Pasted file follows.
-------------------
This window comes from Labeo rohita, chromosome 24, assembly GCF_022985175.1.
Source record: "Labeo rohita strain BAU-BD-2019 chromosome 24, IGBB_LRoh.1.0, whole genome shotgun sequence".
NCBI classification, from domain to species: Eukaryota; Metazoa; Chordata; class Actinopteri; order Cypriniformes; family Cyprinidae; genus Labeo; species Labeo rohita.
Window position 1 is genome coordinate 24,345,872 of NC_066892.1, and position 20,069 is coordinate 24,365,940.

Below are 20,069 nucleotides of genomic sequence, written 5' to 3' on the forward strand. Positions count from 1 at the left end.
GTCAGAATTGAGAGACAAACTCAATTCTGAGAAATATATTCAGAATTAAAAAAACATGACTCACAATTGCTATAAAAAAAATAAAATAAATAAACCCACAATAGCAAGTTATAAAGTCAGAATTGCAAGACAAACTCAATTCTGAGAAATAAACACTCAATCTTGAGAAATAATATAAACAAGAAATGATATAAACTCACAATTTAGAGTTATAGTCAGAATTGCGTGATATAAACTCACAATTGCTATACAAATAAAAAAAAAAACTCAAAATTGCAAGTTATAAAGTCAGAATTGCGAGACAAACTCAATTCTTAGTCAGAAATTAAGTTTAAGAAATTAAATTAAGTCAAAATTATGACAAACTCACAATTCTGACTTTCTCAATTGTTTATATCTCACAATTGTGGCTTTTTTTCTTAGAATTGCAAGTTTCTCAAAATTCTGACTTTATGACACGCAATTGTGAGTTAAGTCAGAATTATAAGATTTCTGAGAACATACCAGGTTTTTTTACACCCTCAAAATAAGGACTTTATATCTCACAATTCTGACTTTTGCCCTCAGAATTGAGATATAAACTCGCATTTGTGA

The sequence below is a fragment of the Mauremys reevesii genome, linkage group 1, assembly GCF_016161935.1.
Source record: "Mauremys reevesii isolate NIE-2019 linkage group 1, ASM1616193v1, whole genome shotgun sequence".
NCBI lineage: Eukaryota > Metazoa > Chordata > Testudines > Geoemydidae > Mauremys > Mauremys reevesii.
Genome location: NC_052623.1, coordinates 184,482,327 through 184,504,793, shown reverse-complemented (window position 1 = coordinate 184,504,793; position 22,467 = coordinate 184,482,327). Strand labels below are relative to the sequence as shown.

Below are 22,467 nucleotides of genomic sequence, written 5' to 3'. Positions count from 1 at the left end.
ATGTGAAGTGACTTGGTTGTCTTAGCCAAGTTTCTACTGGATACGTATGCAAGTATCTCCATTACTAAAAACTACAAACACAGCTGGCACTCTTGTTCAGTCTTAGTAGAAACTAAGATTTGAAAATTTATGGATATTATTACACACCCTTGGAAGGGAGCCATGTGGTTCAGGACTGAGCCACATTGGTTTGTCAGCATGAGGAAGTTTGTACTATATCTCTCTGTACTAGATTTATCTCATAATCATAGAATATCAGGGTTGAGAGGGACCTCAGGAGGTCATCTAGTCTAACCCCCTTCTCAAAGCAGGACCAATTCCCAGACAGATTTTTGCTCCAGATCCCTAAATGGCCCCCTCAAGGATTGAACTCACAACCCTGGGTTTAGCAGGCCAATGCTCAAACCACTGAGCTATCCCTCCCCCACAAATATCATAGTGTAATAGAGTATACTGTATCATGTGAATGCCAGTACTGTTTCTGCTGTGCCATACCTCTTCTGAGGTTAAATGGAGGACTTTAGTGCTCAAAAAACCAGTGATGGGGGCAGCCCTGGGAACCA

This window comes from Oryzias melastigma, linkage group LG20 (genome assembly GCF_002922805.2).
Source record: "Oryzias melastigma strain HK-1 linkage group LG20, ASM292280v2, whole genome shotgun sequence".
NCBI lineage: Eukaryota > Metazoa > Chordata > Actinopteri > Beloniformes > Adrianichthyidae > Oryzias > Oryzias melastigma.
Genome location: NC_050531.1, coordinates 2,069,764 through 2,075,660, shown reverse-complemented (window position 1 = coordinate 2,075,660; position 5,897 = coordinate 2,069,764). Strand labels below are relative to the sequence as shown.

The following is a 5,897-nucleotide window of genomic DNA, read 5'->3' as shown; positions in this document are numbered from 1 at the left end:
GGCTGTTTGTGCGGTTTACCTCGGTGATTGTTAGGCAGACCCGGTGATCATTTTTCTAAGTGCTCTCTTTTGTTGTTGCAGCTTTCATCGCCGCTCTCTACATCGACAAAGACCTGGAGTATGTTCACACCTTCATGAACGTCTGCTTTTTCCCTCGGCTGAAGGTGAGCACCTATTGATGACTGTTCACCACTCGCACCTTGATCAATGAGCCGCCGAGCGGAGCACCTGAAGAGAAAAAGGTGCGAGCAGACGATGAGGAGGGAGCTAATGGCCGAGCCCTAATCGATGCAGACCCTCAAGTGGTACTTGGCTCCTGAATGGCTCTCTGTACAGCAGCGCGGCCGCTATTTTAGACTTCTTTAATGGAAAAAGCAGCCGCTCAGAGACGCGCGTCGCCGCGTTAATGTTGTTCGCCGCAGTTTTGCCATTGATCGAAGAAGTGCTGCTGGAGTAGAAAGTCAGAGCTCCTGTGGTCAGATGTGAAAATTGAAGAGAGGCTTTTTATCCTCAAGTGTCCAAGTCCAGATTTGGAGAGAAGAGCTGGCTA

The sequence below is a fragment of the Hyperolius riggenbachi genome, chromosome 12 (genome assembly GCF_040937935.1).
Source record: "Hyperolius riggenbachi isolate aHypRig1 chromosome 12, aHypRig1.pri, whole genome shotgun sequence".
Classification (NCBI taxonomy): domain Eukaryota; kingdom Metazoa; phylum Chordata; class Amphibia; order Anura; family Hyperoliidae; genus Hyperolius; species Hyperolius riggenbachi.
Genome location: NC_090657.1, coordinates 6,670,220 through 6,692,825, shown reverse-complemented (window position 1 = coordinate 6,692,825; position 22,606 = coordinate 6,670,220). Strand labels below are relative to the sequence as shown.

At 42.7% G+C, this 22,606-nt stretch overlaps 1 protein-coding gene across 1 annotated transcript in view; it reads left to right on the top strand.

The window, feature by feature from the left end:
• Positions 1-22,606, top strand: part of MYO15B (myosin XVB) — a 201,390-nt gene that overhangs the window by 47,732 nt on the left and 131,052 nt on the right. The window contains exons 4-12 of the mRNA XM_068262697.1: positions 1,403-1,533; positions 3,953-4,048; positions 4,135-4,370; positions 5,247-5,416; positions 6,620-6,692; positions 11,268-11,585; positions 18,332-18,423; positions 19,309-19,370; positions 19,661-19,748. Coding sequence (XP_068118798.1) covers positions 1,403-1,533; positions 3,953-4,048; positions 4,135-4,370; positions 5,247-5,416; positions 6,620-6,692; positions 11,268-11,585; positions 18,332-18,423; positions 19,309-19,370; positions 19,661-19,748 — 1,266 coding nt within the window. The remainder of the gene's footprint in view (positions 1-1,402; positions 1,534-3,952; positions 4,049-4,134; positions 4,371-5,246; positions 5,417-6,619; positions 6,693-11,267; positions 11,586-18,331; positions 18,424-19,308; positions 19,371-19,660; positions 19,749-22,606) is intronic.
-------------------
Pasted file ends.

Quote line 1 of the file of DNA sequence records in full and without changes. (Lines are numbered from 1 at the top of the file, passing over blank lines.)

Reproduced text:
This window comes from Labeo rohita, chromosome 24, assembly GCF_022985175.1.